Look: I am eager to learn stuff I don't know--which requires actively courting and posting smart disagreement.

But as you will understand, I don't like to post things that mischaracterize and are aimed to mislead.

-- Brad Delong

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Sunday, May 29, 2016

Thoughts on Game of Thrones S6E04 -- Book of the Stranger

I've fallen way behind Game of Thrones this year.  Just watched S6E04 this morning, and S6E07 airs tonight.   Spoilers ahead, in case anyone needs that warning at this late date.

In the "Inside the Episode" segment D and D talk about the theme of rebirth, a la both Jon Snow and Dany.  True enough, but what struck me is the recurring vignettes revealing the strength of the female characters juxtaposed against the weaknesses of their male counterparts.

First, the sisters vis-vis their brothers, with all these guys showing weakness in some way.

Sansa has become a seriously bad-ass character, and I suspect the best is yet to come for her.  She is now determined to take Winterfell back from Ramsay, and uses her strength to bolster Jon Snow's resolve.  [Yes we all "know" that they are cousins, not half siblings, but they don't know that - yet.]   Jon, highly confused at this point, is still coming to grips with his resurrection, and Sansa is giving him purpose and direction.  D and D reveal this is the first time they have been on screen together in 6 season, which only heightens the poignancy.

Margaery meets her brother Loras in the cells of The Faith Militant.  Loras, who we have not heard from in the books for a long time, is quite likely dead.  But on the show, he's alive, and, by means unspecified, about as badly broken as Theon.  Margaery is attempting to give Loras some of her strength and courage to carry on.  This  was a brief moment, and we don't know how it will play out.  But Margaery's strength and resolve are undeniable. 

And poor emasculated Theon, who will never get over his mutilation, but is slowly regaining his humanity, is still not back to himself enough to look his sister in the eye.  But he's gaining, and resolves to help her win the Iron Islands. Ironically, his weakness enhances her strength.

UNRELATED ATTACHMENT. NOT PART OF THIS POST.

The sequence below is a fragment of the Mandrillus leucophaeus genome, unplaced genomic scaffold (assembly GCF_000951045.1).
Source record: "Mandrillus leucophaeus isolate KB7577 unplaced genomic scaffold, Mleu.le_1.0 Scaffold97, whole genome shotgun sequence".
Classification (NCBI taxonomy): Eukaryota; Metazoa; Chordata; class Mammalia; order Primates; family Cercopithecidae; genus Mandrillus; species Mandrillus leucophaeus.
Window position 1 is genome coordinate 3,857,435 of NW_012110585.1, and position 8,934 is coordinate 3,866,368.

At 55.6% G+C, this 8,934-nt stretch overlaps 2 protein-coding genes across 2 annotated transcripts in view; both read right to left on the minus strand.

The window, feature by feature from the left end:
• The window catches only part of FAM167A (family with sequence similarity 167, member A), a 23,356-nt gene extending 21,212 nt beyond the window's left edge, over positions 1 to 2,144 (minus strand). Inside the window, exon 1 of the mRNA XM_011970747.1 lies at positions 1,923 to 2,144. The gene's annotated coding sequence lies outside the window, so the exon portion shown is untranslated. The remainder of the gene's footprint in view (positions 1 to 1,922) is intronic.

Now, the mother and child reunion, as Cersei once again bends King Tommen to her will.  Tommen is basically a good kid, but confused, wrapped around mommy's finger, and a horribly weak king. 

The contrasts -

First, the brief encounter between Davos and Melisandre.  She seems to have regained her faith, this time putting it in Jon Snow, but cannot face even the slightest questioning by Davos.

Then Osha, attempting to use all of her wiles against the Bastard Ramsay.  He was on to her, though.  They both went for the knife, the knife, the knife; they both went for the knife.  Sadly Ramsay won this round.  Alas, poor Osha.  You died a hero! 

And the best for last - both here and in the episode, as Daenerys Stormborn, Khaleesi, Mother of Dragons, Breaker of Chains, The Unburnt confronts the collected Khals of the Dothraki, who think they are passing judgment on her.  With absolutely nothing to lose, she sends their temple up in a blazing conflagration, thus reducing them to cinders, and again emerges miraculously unscathed from the inferno, reprising, in a much larger and more dramatic way, the conclusion of S1E10.

For some deeper analysis check out the always excellent Alt Shift X.

Just another Fry day in Vaes Dothrak.

Afterthought:  I disagree with Alt about Dany's character arc.  She is not going back to where she started.  She started as a frightened young girl, and has since been thrust into situations not of her making, and tried to do what she thought was right - kind of like Jon Snow, come to think of it.  In the process she has been running away from what she truly is - a Fire and Blood Targeryan.  Alt zeros in on this possibility - that she will return to Westros as an invading conqueror, leading a wild Dothraki hoard from atop a fire-breathing dragon.  Well - that is what Khal Drogo intended 5 seasons back.  But now it would be Daenerys in the lead.   She has grown and changed a lot, and - as is hinted at the end of A Dance With Dragons - getting ready to unleash her dragons and savages on an unprepared world.

So this is not a circle back character arc, despite all the to go forward you must go back stuff she got from the mysterious Quaithe back in season 2.

I agree with his final statement, though, that Dany and Jon have vital roles to play in whatever the grand finale of this epic turns out to be.

2nd Afterthought:  In Vaes Dothrak I was really expecting a Drogon ex Machina moment, but instead  it was a Daenerys ex Machina moment, which I think is much more powerful.